Tag Archives: communications services

The End Of Free Faxing?

What’s up with eFax, also known as j2, the (supposedly) free Internet fax people?

I received an email from j2 Global Communications today that said

Dear Jeremy,

Your account has been suspended and your eFax number 1-973-215-1210 is no longer accepting faxes.

If you wish to keep your eFax account, you may upgrade and reactivate your account immediately by using the following link.

If you do not reactivate your account by 12/16/2004, it will be closed and your eFax number will be reassigned to another user.

If you have recently upgraded your account, thank you, and please disregard this notice.

Sincerely, The eFax Free Team

Um. Now, I may have missed something along the line. eFax send out ‘third party ads’ to support the service so I tend to let all the junk emails they send me go into a spam bin [see note below on altered text]. So I may have missed a crucial email. But I can’t see anything in this email that explains why they’ve canceled my free account and why I suddenly have to upgrade ($13 ‘one time setup fee’ [sic] and $13 a month for the number).

Now of course I’m not a suspicious individual, so I’m assuming this has absolutely nothing to do with the almost simultaneous announcements of “the immediate availability of its eFax® service in three additional languages” (Spanish, German and French, in addition to existing services in English and Dutch) and today’s press release that “j2 Global Communications, Inc. (Nasdaq: JCOM), the provider of outsourced, value-added messaging and communications services, today announced the availability of eFaxSecure, a new service for its eFax Corporate(R) customers”.

I’m not supposing for a second that these announcements, which make no mention of any free services the company offers, or the apparent suspension of some of those services, are intended to cover up scrapping any such services (were any scrapping to have taken place). Nor would I dream of taking a closer look at whether a NASDAQ-listed company is supposed to alert investors to the suspension of discontinuation of services (were any discontinuation to have taken place) as much as the addition of new ones.

Still, if it is the end of free Internet faxing, it’s a shame. I never really used it that much these days, but it was nice to put on namecards. Perhaps with the rapid spread of VoIP services, these kind of things were anachronism anyway. I might see what their PR folk have to say about all this in any case, just to see whether I’ve got the wrong end of the stick.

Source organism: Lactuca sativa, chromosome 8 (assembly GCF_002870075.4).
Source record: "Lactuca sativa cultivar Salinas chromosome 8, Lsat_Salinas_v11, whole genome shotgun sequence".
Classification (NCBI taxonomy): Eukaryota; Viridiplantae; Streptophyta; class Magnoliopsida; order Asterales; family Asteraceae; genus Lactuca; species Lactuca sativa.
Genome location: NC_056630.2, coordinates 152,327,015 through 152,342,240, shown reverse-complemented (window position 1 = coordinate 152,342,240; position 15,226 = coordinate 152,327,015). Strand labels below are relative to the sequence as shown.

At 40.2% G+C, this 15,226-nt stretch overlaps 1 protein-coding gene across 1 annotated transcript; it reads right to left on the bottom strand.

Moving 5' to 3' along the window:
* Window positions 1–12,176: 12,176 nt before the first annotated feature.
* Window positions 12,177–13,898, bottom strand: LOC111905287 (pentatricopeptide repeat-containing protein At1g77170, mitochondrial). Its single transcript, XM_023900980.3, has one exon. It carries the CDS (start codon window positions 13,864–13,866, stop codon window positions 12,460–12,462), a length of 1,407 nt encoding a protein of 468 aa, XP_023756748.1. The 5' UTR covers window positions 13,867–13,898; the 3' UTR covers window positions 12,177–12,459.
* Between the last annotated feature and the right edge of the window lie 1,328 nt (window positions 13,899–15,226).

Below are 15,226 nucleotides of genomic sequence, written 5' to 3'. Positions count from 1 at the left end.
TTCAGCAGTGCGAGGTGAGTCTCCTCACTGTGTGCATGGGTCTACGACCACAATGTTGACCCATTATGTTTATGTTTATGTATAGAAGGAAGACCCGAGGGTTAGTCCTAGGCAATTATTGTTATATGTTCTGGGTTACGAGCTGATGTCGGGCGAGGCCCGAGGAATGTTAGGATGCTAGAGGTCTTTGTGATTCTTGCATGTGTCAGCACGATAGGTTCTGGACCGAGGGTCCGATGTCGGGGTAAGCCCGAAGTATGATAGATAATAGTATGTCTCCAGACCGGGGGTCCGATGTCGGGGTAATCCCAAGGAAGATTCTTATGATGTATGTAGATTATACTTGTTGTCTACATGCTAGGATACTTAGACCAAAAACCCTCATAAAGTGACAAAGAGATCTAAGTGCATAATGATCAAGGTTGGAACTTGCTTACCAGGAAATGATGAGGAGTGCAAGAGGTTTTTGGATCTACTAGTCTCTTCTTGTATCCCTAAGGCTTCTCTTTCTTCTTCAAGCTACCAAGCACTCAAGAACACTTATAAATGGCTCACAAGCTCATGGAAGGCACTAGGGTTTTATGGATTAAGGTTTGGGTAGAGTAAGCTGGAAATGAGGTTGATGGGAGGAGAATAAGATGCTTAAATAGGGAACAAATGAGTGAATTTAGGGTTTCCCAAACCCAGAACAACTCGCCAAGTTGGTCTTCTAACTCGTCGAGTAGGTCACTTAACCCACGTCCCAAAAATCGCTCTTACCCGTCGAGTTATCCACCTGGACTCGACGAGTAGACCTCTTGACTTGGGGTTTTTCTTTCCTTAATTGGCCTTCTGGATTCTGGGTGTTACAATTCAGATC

Software: Messenger 6.0 Is Out! Whee….

 The new version of Microsoft’s Instant Messaging program, MSN Messenger, is now officially out. The new version comes with, wait for it, more than 60 new emoticons (smiley faces to you and me), including ones that come alive with animation (o horror of horrors), and the ability to make personal emoticons (even more horrors); dozens of background images and personal display pictures for the IM screen, online games such as Tic Tac Toe and Minesweeper which users can play at IM speed with friends (no wonder companies don’t like their employees using chat programs at work), an integrated, easy-to-use Webcam service to share live video and voice with other users, easy ways to save your favorite IM conversations to a personal hard drive.
 
 
What’s probably more interesting in the long run is MSN Messenger’s closer integration with other devices, including cell phone, personal digital assistants (PDAs), MSN Direct watches or Tablet PCs. Clearly this whole IM thing is going to converge at some point with SMS or text messaging — a mobile phone version of the same thing, really — while the more fancy enhancements are, as Microsoft says, “to help the online network attain its long-term goal of providing broadband users a growing array of communications services”. That’s short for making messaging a serious tool in the work place (presumably with lots of self-designed smileys with it too).
 
I have not used Messenger ever since it tried to automatically load itself every time I use Outlook or Outlook Express. (If you have the same problem, try this). I prefer Trillian, which keeps my desktop free of little IM clients. But then I’m a grouch.